“I was tolerated, it didn’t feel very good. I think everyone out there has been tolerated at some time. Tolerance stinks. It was really a bad concept from the start but people thought it was [at least] a start. I’m here to tell you that what we need to look forward and strive for is respect. Tolerance is just not cutting it, and respect is where we need to be.”

MacArthur said it is very important for the LAPD to respect everyone, regardless of where you’re from, who you love or what country you come from.

“Change is about education. One of the best way to bring about change is to talk about the stories, how each one of you has been impacted by things in society that are just not right,” she said.

When Univision Reporter Norma Roque’s brother came out of the closet, most of her family still embraced him, she told the audience in Spanish.

But that’s not the norm.

“We need to stop the jokes [about LGBTQ people], she said. “That’s everyone’s task… if you hear someone joke, speak up, say ‘that [joke] is not acceptable.’”

What will the LGBTQ community’s narrative be in the future, questioned Diego Sepulveda, a queer undocumented youth from South Los Angeles.

“A time of change is coming and it’s in the making, and it’s up to us to take our rightful place in it. So I encourage you to be an advocate for the LGBT community and everyone who wishes to have a place in society and they should.”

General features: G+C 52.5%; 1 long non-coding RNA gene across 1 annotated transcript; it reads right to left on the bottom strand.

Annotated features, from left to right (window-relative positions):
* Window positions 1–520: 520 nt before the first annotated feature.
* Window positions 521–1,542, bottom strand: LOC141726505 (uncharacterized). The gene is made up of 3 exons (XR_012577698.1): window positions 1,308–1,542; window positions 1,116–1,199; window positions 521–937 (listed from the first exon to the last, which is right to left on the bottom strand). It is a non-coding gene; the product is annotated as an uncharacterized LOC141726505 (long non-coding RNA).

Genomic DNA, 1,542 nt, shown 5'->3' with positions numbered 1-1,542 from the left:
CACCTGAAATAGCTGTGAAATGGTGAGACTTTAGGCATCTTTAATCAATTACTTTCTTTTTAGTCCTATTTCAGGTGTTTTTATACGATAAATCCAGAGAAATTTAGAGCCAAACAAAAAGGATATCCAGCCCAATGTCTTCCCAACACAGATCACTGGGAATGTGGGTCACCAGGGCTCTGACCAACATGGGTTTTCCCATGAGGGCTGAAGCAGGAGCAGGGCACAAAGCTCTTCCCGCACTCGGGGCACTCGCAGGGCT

For more information, visit www.calendow.org or www.latinoequalityalliance.com

“Sometimes people reject us, they see us as monsters. We are not monsters,” said 25-year-old José Hernandez last Saturday during the LGBTQ Forum for Youth, Families and Community Services held at Mariachi Plaza in the predominately Latino community of Boyle Heights.

Being a transgender youth in Mexico was a struggle, Hernandez said. Not having any support from his family, he wound up depressed and homeless, and nearly died after suddenly stopping the hormone therapy that would have allowed him to live as a woman, the Boyle Heights resident and Garfield Adult School student told EGP.

While his story was not part of the formal program or spoken from the stage, Hernandez’ experience is not untypical of the experiences Lesbian, Gay, Bisexual, Transgender and Queer (LGBTQ) youth experience everyday in the eastside community and all across the country.

The April 6 forum, held in a very public place, was intended to empower LGBTQ people of color – people like José Hernandez – and to expose and educate Boyle Height’s large immigrant population to LGBTQ issues.

It was also about respect and shedding the notions of acceptance from the past.

Stop being “decorative gays,” challenged Queen Victoria Elizabeth Ortega, a poised 33-year-old transgender Boyle Heights resident and LGBTQ activist dressed in a business suit and pumps and speaking from the stage at Mariachi Plaza.